FIG. 2 is a plan view of a weigh-in-motion scale assembly embodying the present invention;
FIG. 3 is a plan view of the base in the assembly of FIG. 2;
FIG. 4 is a vertical sectional view on line 4--4 of FIG. 3;
FIG. 5 is a bottom view of one weighing platform of the scale assembly;
FIG. 6 is a view on the line 6--6 of FIG. 5;
FIG. 7 is a partial vertical sectional view on line 7--7 of FIG. 2;
FIG. 8 is a partial vertical sectional view on the line 8--8 of FIG. 2; and
FIG. 9 is a partial vertical sectional view on the line 9--9 of FIG. 2.DESCRIPTION OF A PREFERRED EMBODIMENT
Referring initially to FIG. 1, a weigh-in-motion system embodying the present invention includes a scale assembly generally indicated at 10 installed in, for example, one lane of an interstate highway in the path of vehicles moving in the direction of the arrow. Scale assembly 10 includes a left-side wheel scale 12 and a right-side wheel scale 14 positioned in the path of the respective wheels of an oncoming truck or other vehicle to be weighed. A single scale occupying the entire width of the lane to weigh vehicle axles could, of course, be used instead of a pair of wheel scales.
Each wheel scale 12, 14 includes a number of load cells which provide electrical signals to junction boxes 16, 17, respectively, where the signals are combined in a known manner to provide analog signals indicating dynamic wheel loads imposed on scales 12 and 14. The signals from junction boxes 16 and 17 are connected to an analog multiplexer 20 and from there to a signal conditioning unit 22 which conditions the signals for input to an analog-to-digital (A/D) converter 25. Each signal is converted by A/D converter 25 to digital form and provided to a digital signal processing unit 28 for certain operations. The signals from processor 28 are provided to a computer 30.
The system of FIG. 1 constitutes a sampled data system. Wheel scales 12 and 14 are positioned and sized so that the two opposite wheels of a truck will pass over the respective scales and produce an analog dynamic load signal. The signals from the respective wheel scales 12 and 14 are switched in turn by multiplexer 20 to A/D converter 25 which produces a digital sample of the signal. The signals are then provided through processor 28 to computer 30 where various operations and computations can be performed to yield information as to the weight of the passing vehicle as well as other information useful in monitoring of highway loads and use.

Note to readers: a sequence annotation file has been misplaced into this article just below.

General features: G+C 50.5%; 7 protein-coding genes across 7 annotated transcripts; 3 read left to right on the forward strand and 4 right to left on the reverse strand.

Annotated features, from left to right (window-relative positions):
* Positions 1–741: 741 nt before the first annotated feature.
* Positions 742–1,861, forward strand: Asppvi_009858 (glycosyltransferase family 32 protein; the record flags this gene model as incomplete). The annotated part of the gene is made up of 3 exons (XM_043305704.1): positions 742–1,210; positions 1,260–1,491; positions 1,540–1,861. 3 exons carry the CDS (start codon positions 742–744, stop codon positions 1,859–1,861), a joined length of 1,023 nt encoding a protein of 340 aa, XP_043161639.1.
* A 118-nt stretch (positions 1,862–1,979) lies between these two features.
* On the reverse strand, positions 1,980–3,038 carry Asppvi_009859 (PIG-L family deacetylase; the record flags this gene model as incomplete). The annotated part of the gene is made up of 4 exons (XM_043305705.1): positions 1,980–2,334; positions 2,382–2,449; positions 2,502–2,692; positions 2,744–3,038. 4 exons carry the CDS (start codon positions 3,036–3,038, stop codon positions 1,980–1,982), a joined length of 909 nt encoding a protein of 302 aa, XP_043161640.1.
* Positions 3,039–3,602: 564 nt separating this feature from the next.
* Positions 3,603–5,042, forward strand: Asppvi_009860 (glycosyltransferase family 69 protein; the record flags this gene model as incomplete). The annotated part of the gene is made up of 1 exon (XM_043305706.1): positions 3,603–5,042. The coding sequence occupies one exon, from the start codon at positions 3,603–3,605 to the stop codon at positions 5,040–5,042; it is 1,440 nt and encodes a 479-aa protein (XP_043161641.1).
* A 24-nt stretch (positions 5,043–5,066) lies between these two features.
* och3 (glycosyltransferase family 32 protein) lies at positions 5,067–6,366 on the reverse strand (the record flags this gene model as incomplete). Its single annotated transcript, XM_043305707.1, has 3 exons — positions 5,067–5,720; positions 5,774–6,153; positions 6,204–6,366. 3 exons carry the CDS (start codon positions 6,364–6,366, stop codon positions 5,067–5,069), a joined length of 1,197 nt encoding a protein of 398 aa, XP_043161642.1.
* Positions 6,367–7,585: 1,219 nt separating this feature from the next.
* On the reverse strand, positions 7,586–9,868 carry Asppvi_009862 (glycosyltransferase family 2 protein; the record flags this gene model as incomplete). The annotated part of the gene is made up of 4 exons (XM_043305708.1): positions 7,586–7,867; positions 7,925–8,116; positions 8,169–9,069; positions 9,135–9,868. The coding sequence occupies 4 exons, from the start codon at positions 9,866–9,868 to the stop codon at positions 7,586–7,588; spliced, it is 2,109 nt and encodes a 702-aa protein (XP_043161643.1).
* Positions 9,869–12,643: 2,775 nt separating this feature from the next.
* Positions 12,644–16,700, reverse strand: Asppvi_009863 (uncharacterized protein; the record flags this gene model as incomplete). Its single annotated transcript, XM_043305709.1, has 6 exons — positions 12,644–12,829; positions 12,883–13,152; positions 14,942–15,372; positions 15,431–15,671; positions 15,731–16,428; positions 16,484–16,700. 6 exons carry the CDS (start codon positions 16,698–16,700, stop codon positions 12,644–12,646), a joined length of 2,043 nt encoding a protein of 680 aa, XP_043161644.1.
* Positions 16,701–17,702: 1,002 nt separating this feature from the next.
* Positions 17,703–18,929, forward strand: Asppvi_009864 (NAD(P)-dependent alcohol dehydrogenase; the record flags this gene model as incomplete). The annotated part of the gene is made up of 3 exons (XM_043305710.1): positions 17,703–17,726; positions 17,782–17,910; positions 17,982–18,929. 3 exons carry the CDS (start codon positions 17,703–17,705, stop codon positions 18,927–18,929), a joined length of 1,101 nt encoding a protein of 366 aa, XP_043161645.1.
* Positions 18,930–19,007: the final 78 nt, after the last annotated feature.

Referring now to FIG. 2, the scale assembly 10 includes a base 50 to be anchored in concrete beneath the surface of the highway and supporting the platform wheel scales 12 and 14 of FIG. 1. A set of flexure struts anchor each scale platform 12, 14 to base 50 as shown partially in FIG. 2 for platform 14. As shown in FIGS. 2 to 4, base 50 includes a pair of side channels 52, 53 welded to corresponding end channels 55, 56, a center base plate 58 and two side base plates 59, 60. Concrete anchors 65 are provided at spaced locations around the base to anchor it in concrete below the surface of a highway lane. A vertical support plate 69 extends centrally between end channels 55, 56. The base 50 is symmetrical about the center line of vertical plate 69, the half to the left as viewed in the drawings supporting the scale platform 12 and the half to the right supporting the identical scale platform 14 in a manner to be described below.
A flexure strut attachment block 70 is provided at the exit end of each side base plate 59, 60 and at the exit end of center base plate 58 on each side of vertical plate 69. Blocks 70 are welded or otherwise suitably attached to end channel 56 and/or base plates 58-60. A load pin attachment block 75 is also provided at each end of each side base plate 59, 60 and of center base plate 58 on both sides of vertical plate 69. Blocks 75 may be welded to channels 55, 56. Scale platforms 12, 14 are supported on blocks 75 and anchored to base 50 by flexure struts connected to block 70 as described below.
As shown in FIGS. 5 and 6, each scale platform 12, 14 includes a top plate 77 mounted on a pair of end angles 79, 80 which extend vertically to bottom plates 83, 84 at each end of the platform. A pair of side plates 86, 87 extend lengthwise of platform 12 between top plate 77 and bottom plates 83, 84. A pair of vertical support plates 90 extend from one side to the other of the platform at its center and a pair of gusset plates 92 are provided at each side of the platform between top plate 77 and bottom plates 83, 84. A load cell mounting bar 95 is welded to each end of each angle bar 79, 80 for connection to load cells as described below. A flexure attaching bar 97 is welded to each side plate 86, 87 for mounting the scale platform onto base 50 through flexure struts in accordance with the present invention as will be described below. Each flexure attaching bar is supported by a vertically extending plate 98 welded or otherwise suitably secured to side plate 86 or 87.
Each scale platform 12, 14 is supported at each of its four corners on base 50 through a load cell beam mounted between mounting bar 95 on the scale platform and load pin attachment block 75 on the base. This mounting arrangement is shown in FIG. 7 where load cell 105 is connected at one end to mounting bar 95 while the other end bears on load pin attachment block 75. When so mounted, a load on a scale platform 12, 14 applied by a wheel of a passing vehicle causes flexing of load cells 105. Strain gages (not shown) produce an analog signal proportional to the load applied which is transmitted through cable 106 and processed in the manner described above in connection with FIG. 1.